Shortages of health care workers are worsening in Houston, Miami, Baton Rouge and other cities battling sustained covid-19 outbreaks, exhausting staffers and straining hospitals’ ability to cope with spiking cases.
That need is especially dire for front-line nurses, respiratory therapists and others who play hands-on, bedside roles where one nurse is often required for each critically ill patient.
While many hospitals have devised ways to stretch material resources – converting surgery wards into specialized covid units and recycling masks and gowns – it is far more difficult to stretch the human workers needed to make the system function.
“At the end of the day, the capacity for critical care is a balance between the space, staff and stuff. And if you have a bottleneck in one, you can’t take additional patients,” said Mahshid Abir, a senior physician policy researcher at the RAND Corporation and director of the Acute Care Research Unit (ACRU) at the University of Michigan. “You have to have all three . . . You can’t have a ventilator, but not a respiratory therapist.”
“What this is going to do is it’s going to cost lives, not just for covid patients, but for everyone else in the hospital,” she warned.
The increasingly fraught situation reflects packed hospitals across large swaths of the country: More than 8,800 covid patients are hospitalized in Texas; Florida has more than 9,400; and at least 13 other states also have thousands of hospitalizations, according to data compiled by The Washington Post.
Facilities in several states, including Texas, South Carolina and Indiana, have in recent weeks reported shortages of such workers, according to federal planning documents viewed by The Post, pitting states and hospitals against one another to recruit staff.
On Thursday, Louisiana Democratic Gov. John Bel Edwards said he asked the federal government to send in 700 health-care workers to assist besieged hospitals.
“Even if for some strange reason . . . you don’t care about covid-19, you should care about that hospital capacity when you have an automobile accident or when you have your heart attack or your stroke, or your mother or grandmother has that stroke,” Edwards said at a news conference.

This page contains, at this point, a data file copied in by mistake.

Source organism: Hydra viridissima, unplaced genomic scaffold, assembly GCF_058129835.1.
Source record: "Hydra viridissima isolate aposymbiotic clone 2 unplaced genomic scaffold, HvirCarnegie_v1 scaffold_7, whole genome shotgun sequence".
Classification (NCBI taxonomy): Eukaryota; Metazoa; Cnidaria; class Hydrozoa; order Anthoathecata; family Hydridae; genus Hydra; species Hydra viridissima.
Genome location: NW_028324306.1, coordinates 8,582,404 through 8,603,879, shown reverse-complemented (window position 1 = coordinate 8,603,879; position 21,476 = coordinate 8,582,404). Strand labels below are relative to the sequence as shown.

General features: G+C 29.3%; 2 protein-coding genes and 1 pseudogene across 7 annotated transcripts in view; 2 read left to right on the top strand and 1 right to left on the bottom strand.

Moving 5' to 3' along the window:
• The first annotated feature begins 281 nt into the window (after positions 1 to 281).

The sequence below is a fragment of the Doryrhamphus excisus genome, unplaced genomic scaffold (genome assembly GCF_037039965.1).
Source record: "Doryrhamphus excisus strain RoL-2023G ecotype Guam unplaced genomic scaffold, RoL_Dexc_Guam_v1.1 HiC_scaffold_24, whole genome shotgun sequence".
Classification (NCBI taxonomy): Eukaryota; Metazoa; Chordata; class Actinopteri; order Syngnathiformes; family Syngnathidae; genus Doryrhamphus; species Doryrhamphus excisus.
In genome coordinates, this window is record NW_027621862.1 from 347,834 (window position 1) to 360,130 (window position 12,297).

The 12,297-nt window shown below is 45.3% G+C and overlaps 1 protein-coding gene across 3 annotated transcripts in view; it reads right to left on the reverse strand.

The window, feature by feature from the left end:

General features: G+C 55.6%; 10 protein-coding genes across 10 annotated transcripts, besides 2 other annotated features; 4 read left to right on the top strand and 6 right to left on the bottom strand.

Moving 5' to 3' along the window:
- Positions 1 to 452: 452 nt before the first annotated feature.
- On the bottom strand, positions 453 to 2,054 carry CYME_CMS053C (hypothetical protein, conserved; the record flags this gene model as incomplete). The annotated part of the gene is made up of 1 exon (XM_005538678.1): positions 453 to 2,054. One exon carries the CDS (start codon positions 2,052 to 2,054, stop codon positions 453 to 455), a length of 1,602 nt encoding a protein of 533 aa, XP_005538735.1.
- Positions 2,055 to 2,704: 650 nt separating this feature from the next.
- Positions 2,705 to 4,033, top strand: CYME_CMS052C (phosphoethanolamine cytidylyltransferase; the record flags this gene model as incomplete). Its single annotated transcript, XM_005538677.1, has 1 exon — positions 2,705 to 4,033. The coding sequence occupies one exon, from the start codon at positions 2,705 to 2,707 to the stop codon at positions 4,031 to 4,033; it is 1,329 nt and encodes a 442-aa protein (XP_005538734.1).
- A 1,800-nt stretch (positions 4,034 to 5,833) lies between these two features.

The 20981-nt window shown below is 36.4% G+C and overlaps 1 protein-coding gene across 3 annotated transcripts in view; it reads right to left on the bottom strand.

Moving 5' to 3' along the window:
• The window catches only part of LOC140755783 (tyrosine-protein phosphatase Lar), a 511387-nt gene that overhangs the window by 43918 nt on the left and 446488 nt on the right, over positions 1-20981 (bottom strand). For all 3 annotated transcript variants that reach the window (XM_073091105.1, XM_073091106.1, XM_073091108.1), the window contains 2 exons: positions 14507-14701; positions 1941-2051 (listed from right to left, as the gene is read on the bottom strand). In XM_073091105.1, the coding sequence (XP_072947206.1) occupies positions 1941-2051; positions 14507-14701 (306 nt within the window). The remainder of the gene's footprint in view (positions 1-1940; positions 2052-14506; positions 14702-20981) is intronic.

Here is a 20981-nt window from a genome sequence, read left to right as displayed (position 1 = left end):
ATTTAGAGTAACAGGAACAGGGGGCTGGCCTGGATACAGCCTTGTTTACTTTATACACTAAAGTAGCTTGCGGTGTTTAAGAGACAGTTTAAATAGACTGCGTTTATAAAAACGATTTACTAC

In Florida, 39 hospitals have requested help from the state for respiratory therapists, nurses and nursing assistants. In South Carolina, the National Guard is sending 40 medical professionals to five hospitals in response to rising cases.
Many medical facilities anticipate their staffing problems will deteriorate, according to the planning documents: Texas is hardest hit, with South Carolina close behind. Needs range from pharmacists to physicians.
Hot spots stretch across the country, from Miami and Atlanta to Southern California and the Rio Grande Valley, and the demands for help are as diffuse as the suffering.
“What we have right now are essentially three New Yorks with these three major states,” White House coronavirus task force coordinator Deborah Birx said Friday during an appearance on NBC’s “Today” show.
But today’s diffuse transmission requires innovative thinking and a different response from months ago in New York, say experts. While some doctors have been able to share expertise online and nurses have teamed up to relieve pressures, the overall strains are growing.
“We missed the boat,” said Serena Bumpus, a leader of multiple Texas nursing organizations and regional director of nursing for the Austin Round Rock Region of Baylor Scott and White Health.
Bumpus blames a lack of coordination at national and state officials. “It feels like this free-for-all,” she said, “and each organization is just kind of left up to their own devices to try to figure this out.”
In a disaster, a hospital or local health system typically brings in help from neighboring communities. But that standard emergency protocol, which comes into play following a hurricane or tornado, “is predicated on the notion that you’ll have a concentrated area of impact,” said Christopher Nelson, a senior political scientist at the RAND Corporation and a professor at the Pardee RAND Graduate School.
That is how Texas has functioned in the past, said Jennifer Banda, vice president of advocacy and public policy at the Texas Hospital Association, recalling the influx of temporary help after Hurricane Harvey deluged Houston three years ago.
It is how the response took shape early in the outbreak, when health-care workers headed to hard-hit New York.